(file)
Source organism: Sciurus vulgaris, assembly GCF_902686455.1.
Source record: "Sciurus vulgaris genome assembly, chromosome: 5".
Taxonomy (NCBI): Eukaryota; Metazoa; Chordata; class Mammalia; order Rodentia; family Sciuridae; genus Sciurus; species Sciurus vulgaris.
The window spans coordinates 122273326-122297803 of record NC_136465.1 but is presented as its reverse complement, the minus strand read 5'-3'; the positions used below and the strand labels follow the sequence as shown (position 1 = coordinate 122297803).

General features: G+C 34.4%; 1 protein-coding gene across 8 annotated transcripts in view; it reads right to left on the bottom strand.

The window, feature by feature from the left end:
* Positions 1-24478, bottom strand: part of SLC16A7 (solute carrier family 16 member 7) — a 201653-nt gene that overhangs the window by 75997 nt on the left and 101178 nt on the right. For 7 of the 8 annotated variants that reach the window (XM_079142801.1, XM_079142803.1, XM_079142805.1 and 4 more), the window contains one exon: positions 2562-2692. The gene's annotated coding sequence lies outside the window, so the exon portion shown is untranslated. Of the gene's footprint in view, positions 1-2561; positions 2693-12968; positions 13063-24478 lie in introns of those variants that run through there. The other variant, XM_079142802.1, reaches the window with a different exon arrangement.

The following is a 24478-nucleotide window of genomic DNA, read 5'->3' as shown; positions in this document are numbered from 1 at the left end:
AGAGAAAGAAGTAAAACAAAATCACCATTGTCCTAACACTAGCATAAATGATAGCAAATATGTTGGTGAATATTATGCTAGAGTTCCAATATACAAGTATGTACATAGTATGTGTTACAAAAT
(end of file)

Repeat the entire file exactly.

Source organism: Sciurus vulgaris, assembly GCF_902686455.1.
Source record: "Sciurus vulgaris genome assembly, chromosome: 5".
Taxonomy (NCBI): Eukaryota; Metazoa; Chordata; class Mammalia; order Rodentia; family Sciuridae; genus Sciurus; species Sciurus vulgaris.
The window spans coordinates 122273326-122297803 of record NC_136465.1 but is presented as its reverse complement, the minus strand read 5'-3'; the positions used below and the strand labels follow the sequence as shown (position 1 = coordinate 122297803).

General features: G+C 34.4%; 1 protein-coding gene across 8 annotated transcripts in view; it reads right to left on the bottom strand.

The window, feature by feature from the left end:
* Positions 1-24478, bottom strand: part of SLC16A7 (solute carrier family 16 member 7) — a 201653-nt gene that overhangs the window by 75997 nt on the left and 101178 nt on the right. For 7 of the 8 annotated variants that reach the window (XM_079142801.1, XM_079142803.1, XM_079142805.1 and 4 more), the window contains one exon: positions 2562-2692. The gene's annotated coding sequence lies outside the window, so the exon portion shown is untranslated. Of the gene's footprint in view, positions 1-2561; positions 2693-12968; positions 13063-24478 lie in introns of those variants that run through there. The other variant, XM_079142802.1, reaches the window with a different exon arrangement.

The following is a 24478-nucleotide window of genomic DNA, read 5'->3' as shown; positions in this document are numbered from 1 at the left end:
AGAGAAAGAAGTAAAACAAAATCACCATTGTCCTAACACTAGCATAAATGATAGCAAATATGTTGGTGAATATTATGCTAGAGTTCCAATATACAAGTATGTACATAGTATGTGTTACAAAAT